Part of me grieves the social removal and pain I struggle from. And part of me is just as used to it. Since I can do fine on my own, I don’t question it.
But I know at the end of each day, I am alone. If I’m not literally alone, I’m alone within my socially-awkward family. I’m not sure which is more difficult. Fortunately I have an awesome furry friend who keeps me company, but an animal can’t talk. Not sure how I’ll get out of these patterns, or if I will. I do beat myself up for it, though.
Please have compassion for our NLD social struggles. We can’t help them, and they’re not our fault. Thanks for listening, everyone. I look forward to your feedback.
I was recently in a class where I received accommodations. I couldn’t easily meet the participation requirement, as we were assigned oral presentations. I was given permission to make a virtual poster in lieu of speaking to the class.
On presentation day, the teacher highlighted new technologies that enhance remote posters. If he’d told me, I would’ve used the prerecorded voice option, but he hadn’t told me, and I was docked points later.
I still did really well–we with NLD are often really good students–but didn’t feel satisfied with a presentation that could’ve gone better with the technological features. But I didn’t know, so I have to leave it at that. Still, teachers need to think through accommodations and how they will play out, how they will feel to the student.
Too often, they don’t think about it enough. And I am complaining because I’ve seen it happen time after time. Have you had similar problems? Thanks for reading and listening to this.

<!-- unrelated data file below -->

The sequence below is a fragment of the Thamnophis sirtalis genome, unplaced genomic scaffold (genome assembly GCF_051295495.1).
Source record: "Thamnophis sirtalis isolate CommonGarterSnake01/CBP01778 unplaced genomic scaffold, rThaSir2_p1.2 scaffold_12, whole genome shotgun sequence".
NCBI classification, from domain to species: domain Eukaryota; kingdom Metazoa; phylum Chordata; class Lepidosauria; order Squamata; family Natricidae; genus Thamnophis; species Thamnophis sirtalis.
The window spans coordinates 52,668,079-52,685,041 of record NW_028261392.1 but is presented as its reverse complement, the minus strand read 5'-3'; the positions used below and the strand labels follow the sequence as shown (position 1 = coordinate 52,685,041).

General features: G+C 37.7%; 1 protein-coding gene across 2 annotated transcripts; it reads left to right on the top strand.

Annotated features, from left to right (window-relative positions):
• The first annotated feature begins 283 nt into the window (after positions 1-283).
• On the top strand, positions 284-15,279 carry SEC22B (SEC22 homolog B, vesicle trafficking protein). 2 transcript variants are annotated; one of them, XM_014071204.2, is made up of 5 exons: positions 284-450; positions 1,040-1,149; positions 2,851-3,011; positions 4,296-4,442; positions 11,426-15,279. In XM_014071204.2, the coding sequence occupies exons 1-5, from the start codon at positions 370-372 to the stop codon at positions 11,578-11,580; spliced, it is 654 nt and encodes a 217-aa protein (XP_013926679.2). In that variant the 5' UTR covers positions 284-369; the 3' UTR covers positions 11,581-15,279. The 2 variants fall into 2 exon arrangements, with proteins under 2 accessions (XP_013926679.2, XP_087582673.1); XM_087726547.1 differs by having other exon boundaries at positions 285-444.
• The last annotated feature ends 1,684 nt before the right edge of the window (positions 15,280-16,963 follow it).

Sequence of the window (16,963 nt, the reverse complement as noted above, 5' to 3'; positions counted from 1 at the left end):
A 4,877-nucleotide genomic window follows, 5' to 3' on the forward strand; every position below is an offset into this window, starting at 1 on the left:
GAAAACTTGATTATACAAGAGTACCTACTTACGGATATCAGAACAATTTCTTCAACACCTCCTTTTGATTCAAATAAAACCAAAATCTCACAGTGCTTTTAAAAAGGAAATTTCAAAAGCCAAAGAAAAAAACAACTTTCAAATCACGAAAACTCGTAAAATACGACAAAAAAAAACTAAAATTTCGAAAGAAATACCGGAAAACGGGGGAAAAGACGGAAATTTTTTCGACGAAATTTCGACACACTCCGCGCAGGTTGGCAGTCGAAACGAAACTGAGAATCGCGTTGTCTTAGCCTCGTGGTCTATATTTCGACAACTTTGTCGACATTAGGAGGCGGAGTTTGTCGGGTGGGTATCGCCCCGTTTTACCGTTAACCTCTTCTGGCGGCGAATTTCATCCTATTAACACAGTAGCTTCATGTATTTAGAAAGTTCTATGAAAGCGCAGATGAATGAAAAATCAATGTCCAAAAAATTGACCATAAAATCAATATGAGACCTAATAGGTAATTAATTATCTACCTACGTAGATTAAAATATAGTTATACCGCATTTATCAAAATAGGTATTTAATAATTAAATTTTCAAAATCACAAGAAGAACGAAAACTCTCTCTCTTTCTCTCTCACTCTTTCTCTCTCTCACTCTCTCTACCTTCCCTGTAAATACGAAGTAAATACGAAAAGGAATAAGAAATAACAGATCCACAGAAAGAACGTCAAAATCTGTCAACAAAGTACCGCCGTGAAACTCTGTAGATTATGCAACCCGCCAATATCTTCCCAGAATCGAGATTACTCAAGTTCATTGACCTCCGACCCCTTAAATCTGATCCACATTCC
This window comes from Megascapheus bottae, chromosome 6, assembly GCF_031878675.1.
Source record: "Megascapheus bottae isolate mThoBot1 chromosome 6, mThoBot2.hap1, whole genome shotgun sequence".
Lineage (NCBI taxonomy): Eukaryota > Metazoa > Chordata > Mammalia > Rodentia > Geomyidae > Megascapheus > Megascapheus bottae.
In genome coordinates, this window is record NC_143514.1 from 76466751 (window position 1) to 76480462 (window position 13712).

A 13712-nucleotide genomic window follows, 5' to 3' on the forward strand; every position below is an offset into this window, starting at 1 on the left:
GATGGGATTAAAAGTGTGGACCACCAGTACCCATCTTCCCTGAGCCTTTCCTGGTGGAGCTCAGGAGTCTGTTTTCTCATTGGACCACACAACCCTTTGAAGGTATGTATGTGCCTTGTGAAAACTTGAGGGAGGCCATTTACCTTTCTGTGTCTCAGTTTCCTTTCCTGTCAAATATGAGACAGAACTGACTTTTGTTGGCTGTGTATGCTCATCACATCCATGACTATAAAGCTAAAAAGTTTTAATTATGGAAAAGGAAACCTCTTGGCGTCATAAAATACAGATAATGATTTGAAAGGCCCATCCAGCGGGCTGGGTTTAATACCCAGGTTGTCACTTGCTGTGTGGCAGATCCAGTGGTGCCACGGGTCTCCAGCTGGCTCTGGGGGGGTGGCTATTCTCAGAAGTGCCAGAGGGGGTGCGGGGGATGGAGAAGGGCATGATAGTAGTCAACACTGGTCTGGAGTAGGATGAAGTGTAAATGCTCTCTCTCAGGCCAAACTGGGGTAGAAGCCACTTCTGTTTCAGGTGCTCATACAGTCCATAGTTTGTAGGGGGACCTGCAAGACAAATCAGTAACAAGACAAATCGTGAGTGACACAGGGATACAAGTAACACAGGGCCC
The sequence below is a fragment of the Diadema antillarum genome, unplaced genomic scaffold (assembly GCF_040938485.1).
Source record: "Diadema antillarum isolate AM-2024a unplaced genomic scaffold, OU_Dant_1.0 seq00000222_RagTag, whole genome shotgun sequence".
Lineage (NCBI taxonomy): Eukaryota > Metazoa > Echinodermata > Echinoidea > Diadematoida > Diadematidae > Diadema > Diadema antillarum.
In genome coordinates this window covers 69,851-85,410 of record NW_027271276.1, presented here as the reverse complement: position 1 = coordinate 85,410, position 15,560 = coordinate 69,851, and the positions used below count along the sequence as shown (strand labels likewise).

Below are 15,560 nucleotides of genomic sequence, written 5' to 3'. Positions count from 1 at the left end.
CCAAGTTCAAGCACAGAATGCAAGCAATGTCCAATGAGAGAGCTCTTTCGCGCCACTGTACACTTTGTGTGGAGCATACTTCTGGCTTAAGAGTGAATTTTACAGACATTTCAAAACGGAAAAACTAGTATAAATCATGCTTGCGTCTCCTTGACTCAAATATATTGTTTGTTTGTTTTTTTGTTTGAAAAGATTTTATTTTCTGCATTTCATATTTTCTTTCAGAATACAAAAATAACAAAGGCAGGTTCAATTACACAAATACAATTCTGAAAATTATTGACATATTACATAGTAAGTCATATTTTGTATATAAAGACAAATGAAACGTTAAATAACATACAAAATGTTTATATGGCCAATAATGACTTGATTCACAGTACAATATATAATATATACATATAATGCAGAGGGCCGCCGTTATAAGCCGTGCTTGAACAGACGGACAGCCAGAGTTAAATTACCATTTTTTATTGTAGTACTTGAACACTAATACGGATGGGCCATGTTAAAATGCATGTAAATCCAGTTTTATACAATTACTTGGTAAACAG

So my first problem was some trouble estimating time in the morning, but I managed to leave home with enough time to reach school.
However, I don’t drive. On my walk to the bus stop, I saw three buses go by, so knew I’d have to wait up to 20 minutes for the next one. Where I live they expect everyone to drive, so the public transportation is second rate.
When the bus finally got there, I realized I’d grabbed the wrong set of keys, so didn’t have my bus pass on me. So I didn’t have correct change, and they don’t provide change. Thus, I had to pay twice the fare, and lost money, but had no choice.
Because I didn’t have much money on me, I kept looking around for spare change. I was 50 cents short. I made the goal of asking my classmates for a few coins.
Unfortunately, no one seemed to want to have a conversation with me. Everyone talked with each other, but not me. I couldn’t find a way in.
During the class, I found myself answering some of the questions, but once the words were out, I realized my comments missed the point by a small but noticeable margin. The same thing happened as I attempted to do a group assignment.
Also, my thoughts were totally out of sync with my comments. Anyone else in the class would’ve been comfortable enough to borrow the money, but because no one there takes much interest in me, I didn’t feel like I could ask them. And I felt stupid for forgetting my bus pass and correct change. I also felt, correctly, that most people wouldn’t understand being completely limited to bus transportation. Nor did I wish to make people aware that I can’t drive, in which case I would have felt inept for yet another reason.
I reminded myself it’s not my fault I have visual-spatial problems, but was only half-consoled from realizing this truth.
I ended up walking home, which took an hour, but at least I was wearing tennis shoes and not carrying much. I felt stupid, powerless, and like I was NLD turned inside out.
Another NLD sign: I was making a big deal out of a small problem, but I feel we have no choice sometimes; our visual-spatial problems–which again are NOT our fault–are so overwhelming, and too often no one reaches out in helpful (i.e., not insulting and respectful) ways to comfort us.
People aren’t very forgiving of our challenges, which causes chronic emotional pain. I see people’s uncertainty when I say something that’s unintentionally gaffe-ish, and then I don’t know how to backpedal, and I shut up. I can’t find a way back in to the conversation.
So my thoughts go out to every person with NLD (or similar LDs) who has been in similar situations. Hang in there.